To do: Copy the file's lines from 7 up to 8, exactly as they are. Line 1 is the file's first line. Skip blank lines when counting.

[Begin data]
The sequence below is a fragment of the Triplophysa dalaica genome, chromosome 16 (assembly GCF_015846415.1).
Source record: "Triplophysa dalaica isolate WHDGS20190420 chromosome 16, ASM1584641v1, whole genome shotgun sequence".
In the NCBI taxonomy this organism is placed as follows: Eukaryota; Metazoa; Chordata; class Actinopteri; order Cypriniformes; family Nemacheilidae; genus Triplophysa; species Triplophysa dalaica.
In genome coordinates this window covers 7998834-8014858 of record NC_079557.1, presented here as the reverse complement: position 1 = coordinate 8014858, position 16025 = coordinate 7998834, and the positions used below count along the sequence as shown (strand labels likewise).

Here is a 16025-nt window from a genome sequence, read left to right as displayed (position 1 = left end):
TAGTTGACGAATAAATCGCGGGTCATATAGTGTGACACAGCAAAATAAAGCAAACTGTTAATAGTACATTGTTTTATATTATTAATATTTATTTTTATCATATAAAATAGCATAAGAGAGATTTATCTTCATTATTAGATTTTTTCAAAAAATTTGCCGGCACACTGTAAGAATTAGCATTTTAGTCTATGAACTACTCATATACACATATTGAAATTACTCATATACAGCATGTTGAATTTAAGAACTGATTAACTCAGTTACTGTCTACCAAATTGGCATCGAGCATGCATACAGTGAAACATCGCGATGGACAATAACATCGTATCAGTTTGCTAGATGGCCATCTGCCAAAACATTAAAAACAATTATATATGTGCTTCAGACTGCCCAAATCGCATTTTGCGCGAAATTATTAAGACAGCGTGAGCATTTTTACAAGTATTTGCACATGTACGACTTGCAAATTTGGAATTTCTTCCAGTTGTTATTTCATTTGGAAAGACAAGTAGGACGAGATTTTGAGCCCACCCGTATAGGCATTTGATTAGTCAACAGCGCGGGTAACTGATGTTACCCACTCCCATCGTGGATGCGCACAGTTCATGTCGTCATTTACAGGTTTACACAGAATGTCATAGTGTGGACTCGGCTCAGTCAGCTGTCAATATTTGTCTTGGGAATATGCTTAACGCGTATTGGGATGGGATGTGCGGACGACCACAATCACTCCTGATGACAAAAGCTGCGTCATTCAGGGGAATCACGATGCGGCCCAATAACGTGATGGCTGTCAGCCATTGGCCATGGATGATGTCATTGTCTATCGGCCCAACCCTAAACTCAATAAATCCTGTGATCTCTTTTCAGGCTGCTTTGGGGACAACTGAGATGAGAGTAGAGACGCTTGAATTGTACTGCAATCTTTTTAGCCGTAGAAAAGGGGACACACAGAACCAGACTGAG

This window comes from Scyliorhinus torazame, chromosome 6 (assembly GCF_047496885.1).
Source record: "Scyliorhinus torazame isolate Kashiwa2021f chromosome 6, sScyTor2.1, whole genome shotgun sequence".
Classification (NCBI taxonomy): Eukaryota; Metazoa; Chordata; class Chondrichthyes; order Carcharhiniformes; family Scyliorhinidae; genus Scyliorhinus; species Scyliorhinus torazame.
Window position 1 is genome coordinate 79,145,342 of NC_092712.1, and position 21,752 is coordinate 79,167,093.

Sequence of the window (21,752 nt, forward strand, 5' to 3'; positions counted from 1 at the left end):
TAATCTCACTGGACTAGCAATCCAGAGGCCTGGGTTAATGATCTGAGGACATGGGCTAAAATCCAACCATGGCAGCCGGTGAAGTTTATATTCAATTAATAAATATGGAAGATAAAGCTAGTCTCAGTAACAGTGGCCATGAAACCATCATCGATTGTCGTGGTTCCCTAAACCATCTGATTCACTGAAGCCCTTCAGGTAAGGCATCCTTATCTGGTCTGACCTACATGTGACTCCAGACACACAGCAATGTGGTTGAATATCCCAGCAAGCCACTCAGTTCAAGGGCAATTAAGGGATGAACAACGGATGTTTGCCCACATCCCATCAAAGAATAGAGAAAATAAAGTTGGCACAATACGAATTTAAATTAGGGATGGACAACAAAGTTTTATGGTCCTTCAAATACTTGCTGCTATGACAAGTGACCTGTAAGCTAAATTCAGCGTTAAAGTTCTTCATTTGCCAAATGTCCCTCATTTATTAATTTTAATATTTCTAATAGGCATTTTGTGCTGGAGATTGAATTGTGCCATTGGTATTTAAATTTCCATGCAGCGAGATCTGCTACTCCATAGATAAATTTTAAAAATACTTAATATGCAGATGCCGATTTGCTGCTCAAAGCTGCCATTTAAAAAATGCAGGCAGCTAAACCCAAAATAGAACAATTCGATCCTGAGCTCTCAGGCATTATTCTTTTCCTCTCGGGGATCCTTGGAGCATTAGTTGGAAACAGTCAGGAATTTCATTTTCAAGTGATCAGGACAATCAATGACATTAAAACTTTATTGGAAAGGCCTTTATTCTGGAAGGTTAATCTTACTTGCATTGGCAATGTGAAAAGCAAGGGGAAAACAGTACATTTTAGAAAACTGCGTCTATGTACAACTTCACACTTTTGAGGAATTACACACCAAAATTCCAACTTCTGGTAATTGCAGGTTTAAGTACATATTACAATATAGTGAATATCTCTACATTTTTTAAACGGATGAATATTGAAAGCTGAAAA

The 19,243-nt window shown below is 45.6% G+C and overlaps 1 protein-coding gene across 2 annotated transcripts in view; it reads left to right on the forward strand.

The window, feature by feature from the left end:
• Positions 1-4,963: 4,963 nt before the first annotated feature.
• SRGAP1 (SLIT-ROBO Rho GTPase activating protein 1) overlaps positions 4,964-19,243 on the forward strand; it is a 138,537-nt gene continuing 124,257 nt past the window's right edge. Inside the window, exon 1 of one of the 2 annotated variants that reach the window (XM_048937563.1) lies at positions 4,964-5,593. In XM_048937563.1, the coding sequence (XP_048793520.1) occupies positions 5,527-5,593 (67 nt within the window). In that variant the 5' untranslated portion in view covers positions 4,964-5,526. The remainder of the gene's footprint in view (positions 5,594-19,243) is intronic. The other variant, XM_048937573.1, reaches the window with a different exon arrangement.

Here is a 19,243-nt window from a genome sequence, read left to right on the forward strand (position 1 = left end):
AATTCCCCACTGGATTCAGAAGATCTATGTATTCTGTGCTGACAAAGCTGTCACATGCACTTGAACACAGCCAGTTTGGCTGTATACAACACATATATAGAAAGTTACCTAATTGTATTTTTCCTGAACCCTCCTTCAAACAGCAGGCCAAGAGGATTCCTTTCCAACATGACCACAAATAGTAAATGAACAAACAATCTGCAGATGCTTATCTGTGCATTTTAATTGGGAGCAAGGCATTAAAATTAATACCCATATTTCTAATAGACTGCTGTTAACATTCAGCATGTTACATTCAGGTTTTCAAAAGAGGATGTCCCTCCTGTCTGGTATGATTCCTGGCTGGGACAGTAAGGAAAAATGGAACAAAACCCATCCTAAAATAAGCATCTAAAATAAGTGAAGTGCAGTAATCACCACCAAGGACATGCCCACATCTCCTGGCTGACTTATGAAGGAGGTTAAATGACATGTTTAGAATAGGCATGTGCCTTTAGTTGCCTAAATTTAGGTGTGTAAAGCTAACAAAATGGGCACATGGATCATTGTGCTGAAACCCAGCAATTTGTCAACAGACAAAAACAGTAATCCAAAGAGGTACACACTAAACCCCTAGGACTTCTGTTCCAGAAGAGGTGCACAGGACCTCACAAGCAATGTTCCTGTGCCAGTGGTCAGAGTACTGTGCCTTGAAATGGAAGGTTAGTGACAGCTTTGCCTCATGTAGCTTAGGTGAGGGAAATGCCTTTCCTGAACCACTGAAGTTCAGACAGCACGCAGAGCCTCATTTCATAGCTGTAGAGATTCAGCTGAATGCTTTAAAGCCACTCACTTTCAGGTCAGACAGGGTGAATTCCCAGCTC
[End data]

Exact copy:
This window comes from Scyliorhinus torazame, chromosome 6 (assembly GCF_047496885.1).
Source record: "Scyliorhinus torazame isolate Kashiwa2021f chromosome 6, sScyTor2.1, whole genome shotgun sequence".